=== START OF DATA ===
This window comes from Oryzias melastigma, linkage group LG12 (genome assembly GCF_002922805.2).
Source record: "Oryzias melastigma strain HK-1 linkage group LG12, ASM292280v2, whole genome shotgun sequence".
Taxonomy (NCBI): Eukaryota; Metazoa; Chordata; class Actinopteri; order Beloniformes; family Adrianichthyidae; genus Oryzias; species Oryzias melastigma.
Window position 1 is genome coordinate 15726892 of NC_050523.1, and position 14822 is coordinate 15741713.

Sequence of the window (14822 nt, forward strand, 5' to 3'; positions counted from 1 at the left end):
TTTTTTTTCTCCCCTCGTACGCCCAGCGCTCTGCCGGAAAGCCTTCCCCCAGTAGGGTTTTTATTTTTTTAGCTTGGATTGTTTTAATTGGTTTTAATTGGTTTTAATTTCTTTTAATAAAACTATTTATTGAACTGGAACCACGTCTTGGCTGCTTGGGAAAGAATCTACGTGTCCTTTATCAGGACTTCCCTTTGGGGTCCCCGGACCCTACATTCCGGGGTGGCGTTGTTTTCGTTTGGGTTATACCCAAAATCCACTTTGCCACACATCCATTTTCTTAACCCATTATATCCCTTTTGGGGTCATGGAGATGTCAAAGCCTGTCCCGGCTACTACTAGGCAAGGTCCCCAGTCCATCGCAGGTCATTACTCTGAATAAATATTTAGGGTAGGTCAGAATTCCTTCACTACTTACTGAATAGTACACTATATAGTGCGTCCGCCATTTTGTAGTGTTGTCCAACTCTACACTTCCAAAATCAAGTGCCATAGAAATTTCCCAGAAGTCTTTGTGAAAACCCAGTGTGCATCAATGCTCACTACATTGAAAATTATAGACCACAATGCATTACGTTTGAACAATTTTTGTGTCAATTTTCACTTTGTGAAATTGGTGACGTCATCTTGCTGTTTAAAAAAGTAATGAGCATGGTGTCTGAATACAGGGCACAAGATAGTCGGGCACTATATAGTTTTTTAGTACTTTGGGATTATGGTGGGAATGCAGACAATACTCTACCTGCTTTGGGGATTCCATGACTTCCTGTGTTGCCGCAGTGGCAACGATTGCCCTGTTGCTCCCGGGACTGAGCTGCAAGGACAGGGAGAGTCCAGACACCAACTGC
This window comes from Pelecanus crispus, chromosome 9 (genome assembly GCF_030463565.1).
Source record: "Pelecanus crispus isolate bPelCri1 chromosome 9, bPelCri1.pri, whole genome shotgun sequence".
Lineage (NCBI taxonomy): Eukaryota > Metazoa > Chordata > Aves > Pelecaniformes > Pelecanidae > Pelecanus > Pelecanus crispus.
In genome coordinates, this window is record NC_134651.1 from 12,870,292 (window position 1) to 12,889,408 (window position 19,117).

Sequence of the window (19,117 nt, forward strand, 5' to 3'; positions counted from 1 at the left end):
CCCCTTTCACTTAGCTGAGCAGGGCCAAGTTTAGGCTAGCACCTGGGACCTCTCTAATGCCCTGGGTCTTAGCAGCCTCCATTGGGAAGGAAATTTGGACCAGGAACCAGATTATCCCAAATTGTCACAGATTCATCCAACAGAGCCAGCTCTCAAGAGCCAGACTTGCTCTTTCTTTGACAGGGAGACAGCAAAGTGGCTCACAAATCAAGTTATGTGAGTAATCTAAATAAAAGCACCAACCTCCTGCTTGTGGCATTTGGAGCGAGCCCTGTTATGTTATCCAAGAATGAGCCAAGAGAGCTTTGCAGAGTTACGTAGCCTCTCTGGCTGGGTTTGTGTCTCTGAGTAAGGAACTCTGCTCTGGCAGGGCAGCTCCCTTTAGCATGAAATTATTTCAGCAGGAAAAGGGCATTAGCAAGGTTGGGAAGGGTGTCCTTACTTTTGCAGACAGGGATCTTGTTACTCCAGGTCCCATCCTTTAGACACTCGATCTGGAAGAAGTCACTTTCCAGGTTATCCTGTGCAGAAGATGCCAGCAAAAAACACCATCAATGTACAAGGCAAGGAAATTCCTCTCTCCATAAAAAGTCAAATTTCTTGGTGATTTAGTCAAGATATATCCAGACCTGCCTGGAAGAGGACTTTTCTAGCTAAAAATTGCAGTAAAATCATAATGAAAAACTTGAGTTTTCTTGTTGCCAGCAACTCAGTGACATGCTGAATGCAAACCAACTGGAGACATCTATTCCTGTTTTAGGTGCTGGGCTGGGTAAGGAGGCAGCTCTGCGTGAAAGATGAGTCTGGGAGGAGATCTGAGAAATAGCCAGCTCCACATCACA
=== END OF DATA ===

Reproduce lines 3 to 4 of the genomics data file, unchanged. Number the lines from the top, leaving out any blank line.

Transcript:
Taxonomy (NCBI): Eukaryota; Metazoa; Chordata; class Actinopteri; order Beloniformes; family Adrianichthyidae; genus Oryzias; species Oryzias melastigma.
Window position 1 is genome coordinate 15726892 of NC_050523.1, and position 14822 is coordinate 15741713.